Campaign Journal: Talking Tax Policy With An Undecided

10/27/2008 04:38 pm ET | Updated May 25, 2011

Rachel Port is an OffTheBus grassroots correspondent. Each week she contributes a campaign journal documenting her life out on the trail.

Wednesday was my morning to phone bank for the Democrats here in Pima County, AZ. Every time I do this it is different, which makes it rewarding immediately as well as (hopefully) long-term.

Today I shared a table with a young man who is volunteering for a college class, and who is voting this year for the first time. Since most calls are no-answer, and we are not leaving messages, there usually is some time for conversation, and this has been a good reason for the drive to the office. This was true today even more than usual.

After we had gotten acquainted and listened to each other a little on the phones, he said he hasn't decided about his vote for president. He said he needs to do more research, he's been too busy to pay much attention to the campaign, and what he knows he's gotten from TV news, which he knows is slanted. I said if he had some questions I could answer, I'd be glad to do so. After a while, he said he didn't think Obama's ideas about taxing businesses making more than $250,000 would be good for the economy. This was not what I expected.

We had a rather long discussion. At one point, Ashley, one of our coordinators, came over to see what we were talking about. When she listened and joined in a bit, she left without telling us to stop and get back to our calls, so I think she felt, as I did, that this was important.

I explained some of the tax policies Obama has been proposing, including facts about assisting the American auto industry with retooling costs to build fuel efficient-cars, tax credits for creating new jobs in this country and more taxes for companies sending jobs overseas. We also discussed the economic crisis. He said risk is one thing, but these institutions should take the consequences, not get a bailout. Since I have mixed feelings about this, I could only quote economists I trust (like Paul Krugman), but I also talked about the government funding public projects for job creation and how this is a more long-term help for all sectors of the economy.

We got onto the appropriate role of government - things government does better than the private sector (he brought up fire fighting, and spoke of people who hired private firefighters during the California wildfires, who saved the house in question and did nothing to stop other nearby houses from being destroyed), places where profits make no sense (e.g. prisons, health care). He spoke of his parents and their friends not wanting to pay the higher tax rates for income over $250,000.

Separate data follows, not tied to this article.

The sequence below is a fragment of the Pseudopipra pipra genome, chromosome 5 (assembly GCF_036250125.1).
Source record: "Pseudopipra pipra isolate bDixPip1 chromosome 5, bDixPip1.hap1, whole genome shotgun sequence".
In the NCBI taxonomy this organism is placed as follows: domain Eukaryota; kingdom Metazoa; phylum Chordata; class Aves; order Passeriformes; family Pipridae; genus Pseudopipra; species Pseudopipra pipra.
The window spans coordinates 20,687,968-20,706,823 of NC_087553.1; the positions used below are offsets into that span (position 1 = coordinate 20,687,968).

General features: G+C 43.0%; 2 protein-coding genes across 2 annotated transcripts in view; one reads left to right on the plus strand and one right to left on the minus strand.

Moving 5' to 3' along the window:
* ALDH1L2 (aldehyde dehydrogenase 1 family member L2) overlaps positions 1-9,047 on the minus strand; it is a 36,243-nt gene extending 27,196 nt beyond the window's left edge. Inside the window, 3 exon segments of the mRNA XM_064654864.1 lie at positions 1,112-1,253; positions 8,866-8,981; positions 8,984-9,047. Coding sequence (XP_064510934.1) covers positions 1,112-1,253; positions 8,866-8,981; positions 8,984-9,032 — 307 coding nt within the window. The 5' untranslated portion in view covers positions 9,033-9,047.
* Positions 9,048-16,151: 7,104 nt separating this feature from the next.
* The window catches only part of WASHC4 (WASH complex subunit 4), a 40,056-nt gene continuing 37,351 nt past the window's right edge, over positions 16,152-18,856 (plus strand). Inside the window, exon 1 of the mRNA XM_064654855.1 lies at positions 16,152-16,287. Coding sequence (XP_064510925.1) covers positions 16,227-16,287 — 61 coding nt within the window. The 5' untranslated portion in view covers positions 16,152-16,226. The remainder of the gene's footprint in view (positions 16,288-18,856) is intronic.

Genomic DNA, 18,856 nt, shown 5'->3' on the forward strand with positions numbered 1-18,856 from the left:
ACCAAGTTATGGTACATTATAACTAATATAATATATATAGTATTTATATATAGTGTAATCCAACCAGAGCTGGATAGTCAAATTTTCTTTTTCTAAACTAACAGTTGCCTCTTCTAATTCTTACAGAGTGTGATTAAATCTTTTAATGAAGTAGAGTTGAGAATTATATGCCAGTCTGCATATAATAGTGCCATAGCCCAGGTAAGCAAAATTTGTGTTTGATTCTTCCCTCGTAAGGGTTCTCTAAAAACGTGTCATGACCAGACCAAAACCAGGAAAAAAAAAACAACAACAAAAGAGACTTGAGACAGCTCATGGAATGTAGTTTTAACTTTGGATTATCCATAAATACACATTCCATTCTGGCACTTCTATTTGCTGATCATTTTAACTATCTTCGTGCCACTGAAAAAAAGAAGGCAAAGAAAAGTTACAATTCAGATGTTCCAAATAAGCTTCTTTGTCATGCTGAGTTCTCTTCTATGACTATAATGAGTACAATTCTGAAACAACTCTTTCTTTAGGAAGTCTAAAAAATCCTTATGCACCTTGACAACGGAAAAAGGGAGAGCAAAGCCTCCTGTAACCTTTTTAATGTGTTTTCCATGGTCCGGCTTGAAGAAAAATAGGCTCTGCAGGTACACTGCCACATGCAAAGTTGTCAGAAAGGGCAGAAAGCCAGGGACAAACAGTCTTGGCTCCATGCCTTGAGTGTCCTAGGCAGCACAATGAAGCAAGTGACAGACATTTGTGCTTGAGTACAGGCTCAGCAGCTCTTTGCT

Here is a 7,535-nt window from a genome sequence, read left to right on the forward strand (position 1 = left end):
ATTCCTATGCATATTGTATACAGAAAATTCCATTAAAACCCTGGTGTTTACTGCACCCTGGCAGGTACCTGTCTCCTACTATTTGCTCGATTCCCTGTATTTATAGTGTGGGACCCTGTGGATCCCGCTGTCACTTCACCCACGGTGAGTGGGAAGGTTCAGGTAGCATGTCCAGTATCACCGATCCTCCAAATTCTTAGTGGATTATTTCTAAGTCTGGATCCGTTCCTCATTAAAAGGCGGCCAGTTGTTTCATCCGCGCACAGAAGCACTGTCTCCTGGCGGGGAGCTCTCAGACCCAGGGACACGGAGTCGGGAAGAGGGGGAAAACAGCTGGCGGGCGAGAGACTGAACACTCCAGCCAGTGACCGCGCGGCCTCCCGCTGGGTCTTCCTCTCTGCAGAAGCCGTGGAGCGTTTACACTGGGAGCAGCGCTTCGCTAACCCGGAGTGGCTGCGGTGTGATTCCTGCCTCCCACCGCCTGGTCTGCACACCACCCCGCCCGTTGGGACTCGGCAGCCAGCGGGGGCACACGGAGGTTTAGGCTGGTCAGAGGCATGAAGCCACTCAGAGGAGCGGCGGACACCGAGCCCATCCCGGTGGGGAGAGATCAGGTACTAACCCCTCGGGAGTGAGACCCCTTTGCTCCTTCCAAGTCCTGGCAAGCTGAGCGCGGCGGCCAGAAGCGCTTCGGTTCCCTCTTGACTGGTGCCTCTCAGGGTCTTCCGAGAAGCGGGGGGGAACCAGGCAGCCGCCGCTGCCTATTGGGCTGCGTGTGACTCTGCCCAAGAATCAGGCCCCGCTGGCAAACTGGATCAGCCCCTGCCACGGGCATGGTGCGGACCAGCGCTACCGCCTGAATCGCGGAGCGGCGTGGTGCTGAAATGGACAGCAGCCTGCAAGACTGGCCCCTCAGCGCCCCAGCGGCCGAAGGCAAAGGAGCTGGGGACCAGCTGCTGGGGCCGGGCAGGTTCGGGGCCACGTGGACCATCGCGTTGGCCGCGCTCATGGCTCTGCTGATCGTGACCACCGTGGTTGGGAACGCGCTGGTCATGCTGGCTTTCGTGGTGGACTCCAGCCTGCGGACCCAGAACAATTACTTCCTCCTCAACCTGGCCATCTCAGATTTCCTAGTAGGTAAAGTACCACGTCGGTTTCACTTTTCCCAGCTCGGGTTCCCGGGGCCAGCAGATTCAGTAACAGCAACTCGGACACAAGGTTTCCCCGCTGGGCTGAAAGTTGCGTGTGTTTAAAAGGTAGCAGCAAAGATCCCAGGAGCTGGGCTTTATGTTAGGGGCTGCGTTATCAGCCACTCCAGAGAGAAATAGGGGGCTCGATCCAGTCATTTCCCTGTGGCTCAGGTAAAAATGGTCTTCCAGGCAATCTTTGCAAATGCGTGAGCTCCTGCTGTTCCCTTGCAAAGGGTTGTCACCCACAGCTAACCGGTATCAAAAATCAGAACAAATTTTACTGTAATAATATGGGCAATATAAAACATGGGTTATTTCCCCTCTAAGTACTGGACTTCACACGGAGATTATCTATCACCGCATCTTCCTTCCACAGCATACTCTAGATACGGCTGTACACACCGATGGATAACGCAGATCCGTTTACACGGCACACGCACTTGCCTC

This gave me a chance to say what I have wanted to say for a long time, that taxes are like dues, the dues we pay for living in the greatest country in the world. He asked then if I think paying taxes is patriotic. I have a hard time with the word, but I think of it as an obligation - we get rights, services, opportunity, because of the country we "belong" to, and all of this costs money. If we paid more taxes for education and healthcare, we would ultimately save money because prisons are much more expensive, so the services our taxes pay for benefit all of us, not just the service recipients.

It was lively in the office, which is a small storefront. Ashley, one of the coordinators, was speaking to someone who was having a hard time reading the ballot. She wound up going through the entire ballot over the phone. It's a long ballot this year with eight propositions, Judge approvals, significant races for state office. Most of us paid attention to at least some of the conversation, which from our side made us smile. We also had someone come in to get a yard sign and make a donation, who wound up signing up to volunteer.

My phone results: made 84 calls (low number due to above discussion), spoke to 18 people. We were calling about vote by mail applications. 4 voters on my list had already voted, 2 hadn't received ballot yet, but were glad to learn they could turn it in on Election Day if it didn't come in time, 2 either had voted or were planning to vote early in person, 1 more didn't know she could do that, and took the information down. One man was angry about another call he got about the propositions. After we went through my script, he asked me about the propositions. He particularly wanted to know about the gay marriage one. It's a good thing he asked. He thought a yes vote would put fewest restrictions on it, which is not true. I think the election people work hard to make the wording of these ballot questions as confusing as possible.

Not a bad day.

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